Japan has steadily been working to develop self-sufficiency regarding supplies of equipment and ammunition to ensure the country’s Self-Defense Forces can maintain operations in the event of a crisis. Replacing previous rules, in 2014 the government introduced the “Three Principles on Transfer of Defense Equipment and Technology,” lifting the ban on exports in five specific categories: rescue, transport, warning, surveillance, and minesweeping. 

Almost one decade on, however, export of finished products remains limited to a single 2020 contract between Mitsubishi Electric Corporation and the Philippine Department of National Defense for four units of air surveillance radar, worth approximately $100 million. Clearly, something has been lacking in efforts to promote the strengthening of the defense industry.

The past two decades have seen more than 100 Japanese companies withdraw from the defense sector. This has included not only small- and medium-sized companies but also the defense-related operations of major manufacturers, such as Komatsu’s withdrawal from light armored vehicle production and Sumitomo Heavy Industries’ withdrawal from machine gun production.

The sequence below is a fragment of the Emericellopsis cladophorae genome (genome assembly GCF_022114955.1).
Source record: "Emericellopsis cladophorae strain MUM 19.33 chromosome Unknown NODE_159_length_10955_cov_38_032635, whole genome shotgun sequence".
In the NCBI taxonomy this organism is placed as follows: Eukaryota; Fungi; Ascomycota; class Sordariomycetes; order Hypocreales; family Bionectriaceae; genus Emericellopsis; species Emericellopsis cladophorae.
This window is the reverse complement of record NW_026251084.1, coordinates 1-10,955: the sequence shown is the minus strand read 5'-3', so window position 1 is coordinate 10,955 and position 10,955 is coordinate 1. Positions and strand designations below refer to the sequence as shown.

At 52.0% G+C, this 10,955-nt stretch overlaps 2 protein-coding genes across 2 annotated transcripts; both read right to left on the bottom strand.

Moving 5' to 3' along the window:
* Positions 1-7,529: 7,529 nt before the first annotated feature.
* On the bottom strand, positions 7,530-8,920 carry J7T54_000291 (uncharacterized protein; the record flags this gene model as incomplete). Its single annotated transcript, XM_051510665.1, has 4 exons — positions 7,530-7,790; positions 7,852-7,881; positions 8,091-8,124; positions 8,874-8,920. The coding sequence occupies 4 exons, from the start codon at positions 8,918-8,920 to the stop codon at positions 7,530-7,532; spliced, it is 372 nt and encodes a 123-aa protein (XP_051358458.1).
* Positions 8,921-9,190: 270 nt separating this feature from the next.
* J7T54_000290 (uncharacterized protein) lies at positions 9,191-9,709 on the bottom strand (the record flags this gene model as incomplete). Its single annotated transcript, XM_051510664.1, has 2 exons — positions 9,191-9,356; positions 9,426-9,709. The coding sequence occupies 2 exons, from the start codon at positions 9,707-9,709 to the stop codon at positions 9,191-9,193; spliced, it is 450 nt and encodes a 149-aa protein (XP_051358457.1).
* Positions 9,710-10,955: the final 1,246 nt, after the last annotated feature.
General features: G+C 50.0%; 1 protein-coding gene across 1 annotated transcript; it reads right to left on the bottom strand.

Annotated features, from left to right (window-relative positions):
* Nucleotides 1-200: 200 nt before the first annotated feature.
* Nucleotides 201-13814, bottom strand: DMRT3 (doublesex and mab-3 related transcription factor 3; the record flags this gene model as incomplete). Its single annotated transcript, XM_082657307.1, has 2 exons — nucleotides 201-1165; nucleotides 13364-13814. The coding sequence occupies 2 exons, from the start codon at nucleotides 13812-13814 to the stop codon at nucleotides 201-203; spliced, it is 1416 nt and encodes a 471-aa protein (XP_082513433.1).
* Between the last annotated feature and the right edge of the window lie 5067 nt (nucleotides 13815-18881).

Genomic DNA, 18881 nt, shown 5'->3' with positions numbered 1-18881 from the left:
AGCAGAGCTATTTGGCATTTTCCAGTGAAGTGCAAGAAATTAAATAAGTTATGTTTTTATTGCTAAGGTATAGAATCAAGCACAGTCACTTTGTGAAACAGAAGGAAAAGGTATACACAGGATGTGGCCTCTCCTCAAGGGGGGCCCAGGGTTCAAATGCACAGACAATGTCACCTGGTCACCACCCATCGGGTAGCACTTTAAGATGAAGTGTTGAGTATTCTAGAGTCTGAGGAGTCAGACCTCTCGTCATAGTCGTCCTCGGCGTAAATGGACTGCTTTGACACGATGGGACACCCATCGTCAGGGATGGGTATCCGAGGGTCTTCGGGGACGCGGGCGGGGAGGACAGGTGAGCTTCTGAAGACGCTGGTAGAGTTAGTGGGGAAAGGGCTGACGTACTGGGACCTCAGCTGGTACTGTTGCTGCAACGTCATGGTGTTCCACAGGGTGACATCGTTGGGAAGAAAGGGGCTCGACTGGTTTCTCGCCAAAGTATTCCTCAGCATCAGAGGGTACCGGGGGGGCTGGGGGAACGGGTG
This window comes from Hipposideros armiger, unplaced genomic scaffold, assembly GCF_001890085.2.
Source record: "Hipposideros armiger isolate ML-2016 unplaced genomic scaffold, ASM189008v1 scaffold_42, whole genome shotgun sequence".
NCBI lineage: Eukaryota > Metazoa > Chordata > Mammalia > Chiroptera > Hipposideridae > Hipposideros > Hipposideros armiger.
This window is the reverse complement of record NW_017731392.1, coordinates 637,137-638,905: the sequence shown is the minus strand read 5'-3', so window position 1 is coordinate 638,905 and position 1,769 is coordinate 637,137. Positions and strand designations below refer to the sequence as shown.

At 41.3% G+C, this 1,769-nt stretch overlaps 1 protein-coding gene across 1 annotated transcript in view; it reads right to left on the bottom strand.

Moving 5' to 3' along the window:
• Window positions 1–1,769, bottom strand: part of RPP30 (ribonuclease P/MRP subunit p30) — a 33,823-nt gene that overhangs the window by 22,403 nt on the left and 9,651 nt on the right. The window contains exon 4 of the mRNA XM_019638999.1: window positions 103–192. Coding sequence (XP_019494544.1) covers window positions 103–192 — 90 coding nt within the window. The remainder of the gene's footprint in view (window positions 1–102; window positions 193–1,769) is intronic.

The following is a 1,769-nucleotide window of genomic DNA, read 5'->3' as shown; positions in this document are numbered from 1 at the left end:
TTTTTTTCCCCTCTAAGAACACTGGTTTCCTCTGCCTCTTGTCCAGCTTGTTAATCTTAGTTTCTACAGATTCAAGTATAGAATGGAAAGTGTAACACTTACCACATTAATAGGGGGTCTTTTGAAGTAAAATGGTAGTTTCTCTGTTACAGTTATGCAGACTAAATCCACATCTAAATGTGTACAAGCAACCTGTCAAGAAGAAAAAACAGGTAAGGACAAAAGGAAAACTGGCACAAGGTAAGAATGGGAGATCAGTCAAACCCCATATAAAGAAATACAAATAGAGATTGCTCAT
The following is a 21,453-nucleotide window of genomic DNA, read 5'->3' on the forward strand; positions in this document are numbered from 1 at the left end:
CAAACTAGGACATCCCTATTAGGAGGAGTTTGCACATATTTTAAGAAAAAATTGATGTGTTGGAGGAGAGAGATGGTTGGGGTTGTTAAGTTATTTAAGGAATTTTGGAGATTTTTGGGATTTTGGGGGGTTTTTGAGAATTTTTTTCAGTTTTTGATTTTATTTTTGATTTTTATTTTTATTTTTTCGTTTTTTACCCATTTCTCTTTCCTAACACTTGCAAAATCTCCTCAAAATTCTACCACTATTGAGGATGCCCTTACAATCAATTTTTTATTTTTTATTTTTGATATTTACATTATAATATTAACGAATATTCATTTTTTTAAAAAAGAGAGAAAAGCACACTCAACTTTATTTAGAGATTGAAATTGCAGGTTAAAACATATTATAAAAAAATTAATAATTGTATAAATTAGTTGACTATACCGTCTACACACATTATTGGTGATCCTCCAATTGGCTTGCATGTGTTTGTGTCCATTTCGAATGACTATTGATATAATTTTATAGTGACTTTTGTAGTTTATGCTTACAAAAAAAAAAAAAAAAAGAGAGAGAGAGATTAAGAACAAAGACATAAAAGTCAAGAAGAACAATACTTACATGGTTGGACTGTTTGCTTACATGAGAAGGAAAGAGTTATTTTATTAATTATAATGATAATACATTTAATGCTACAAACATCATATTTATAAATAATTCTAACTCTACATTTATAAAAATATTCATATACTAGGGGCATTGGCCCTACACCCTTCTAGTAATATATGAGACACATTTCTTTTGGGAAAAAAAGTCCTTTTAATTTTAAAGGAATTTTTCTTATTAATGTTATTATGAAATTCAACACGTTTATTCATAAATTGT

Underlying these withdrawals is the fact that Japanese contractors have essentially been limited to conducting business with the SDF. In sharp contrast to the United States, where the defense sector accounts for around 90 percent of major defense contractors’ total sales, in the majority of cases in Japan this figure stands at less than 10 percent. With the vast majority of sales for civilian use, it is difficult to focus resources on defense use, so Japanese contractors lack economies of scale and cost efficiencies. As a consequence, while major U.S. contractors enjoy operating profit margins of 10 percent or more, in Japan they essentially fall below 5 percent.

Another factor has been that, in recent years, at the request of the U.S. government, Japan has procured increasing amounts of equipment from the United States., putting downward pressure on domestic procurement. One Japanese executive said, “We’re engaged in the defense business to maintain trust with the government, but it’s not attractive as a business.” 

The obvious solution to these profitability woes is to increase exports, but that’s easier said than done. Japan’s long-standing restrictions have hindered the accumulation of effective know-how to compete in the global market.